At the height of the Ebola outbreak in 2014, days before the World Health Organization declared it an international public health emergency, Donald Trump tweeted: “The U.S. cannot allow EBOLA infected people back. People that go to far away places to help out are great-but must suffer the consequences!”
“This framework sees infected persons as an enemy to be contained and avoided rather than as people who need treatment,” the global health researcher Jeremy Youde wrote in response.
That is a worrying framework, especially considering that Trump will almost certainly face another epidemic during his presidency. If not Ebola, if not Zika, then something else. As my colleague Ed Yong wrote in his examination of how a pandemic might play out under the Trump administration: “Outbreaks of disease are among the ultimate tests for any leader who wants to play on the global stage. They demand diplomacy, decisiveness, leadership, humility, and expertise—and they quickly unearth any lack of the same.”
On Sunday at the Aspen Ideas Festival, which is co-hosted by the Aspen Institute and The Atlantic, Atlantic editor-in-chief Jeffrey Goldberg read Trump’s Ebola tweet to Tom Price, the Secretary of Health and Human Services. In the case of another Ebola outbreak, Goldberg asked, would Price recommend to the president that the U.S. allow infected health workers back into the country?
Price definitively diverged from Trump on this. “It’s not only our responsibility,” to let them back, he said, “it’s a moral action that must be taken.”
Price spoke of his recent trip to Liberia, an epicenter of the 2014 outbreak. “That was a devastating crisis, but it would not have ended the way it did—in a positive way—without the United States’ involvement. That’s a community that’s thrilled that the U.S. engaged.”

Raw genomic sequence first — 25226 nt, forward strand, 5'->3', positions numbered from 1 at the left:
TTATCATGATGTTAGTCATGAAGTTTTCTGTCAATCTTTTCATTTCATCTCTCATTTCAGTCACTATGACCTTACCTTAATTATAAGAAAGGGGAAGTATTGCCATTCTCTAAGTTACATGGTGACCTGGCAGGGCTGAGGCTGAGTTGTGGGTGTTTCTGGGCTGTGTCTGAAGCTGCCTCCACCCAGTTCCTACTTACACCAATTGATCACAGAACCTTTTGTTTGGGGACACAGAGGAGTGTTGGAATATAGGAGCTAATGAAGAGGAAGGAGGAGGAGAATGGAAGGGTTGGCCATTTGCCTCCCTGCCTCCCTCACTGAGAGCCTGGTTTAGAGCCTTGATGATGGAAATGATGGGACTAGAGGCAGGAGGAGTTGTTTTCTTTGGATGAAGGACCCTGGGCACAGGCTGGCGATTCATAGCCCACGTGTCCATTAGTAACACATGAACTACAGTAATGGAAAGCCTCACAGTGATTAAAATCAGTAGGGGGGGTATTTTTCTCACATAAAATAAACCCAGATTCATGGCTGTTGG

Price’s praise of President Barack Obama’s response to Ebola also differs from the position Trump took at the time of the outbreak. In another tweet, Trump called Obama’s decision to send the military to West Africa “dumb.”
“The United States has an incredibly important role to play in terms of world health,” Price said. “I believe we are the leader.”
But Trump’s proposed budget includes a $1.2 billion cut to the Centers for Disease Control and Prevention, the agency that is at the forefront of U.S. leadership on international outbreak responses. The former CDC director Tom Frieden has called this cut “unsafe at any level of enactment.”
When Goldberg asked Price how to reconcile these cuts with his insistence on the importance of American global health leadership, Price said: “The premise to that question is that the CDC budget right now is exactly where it needs to be and there are no efficiencies to be gained. I would suggest to you that there are efficiencies that can be had.”
And as far as President Trump’s preparedness to handle whatever outbreak will inevitably emerge while he sits in the White House, Price expressed confidence. “I’ve been incredibly impressed with his inquisitiveness,” he said. “He’s got a great intellect. He’s engaging on the issues, and has a warmth about him, from a heart standpoint, for the nation that is impressive. When we have these conversations on the difficult challenges that exist, he fully understands and appreciates that the role of the United States is imperative in the world.”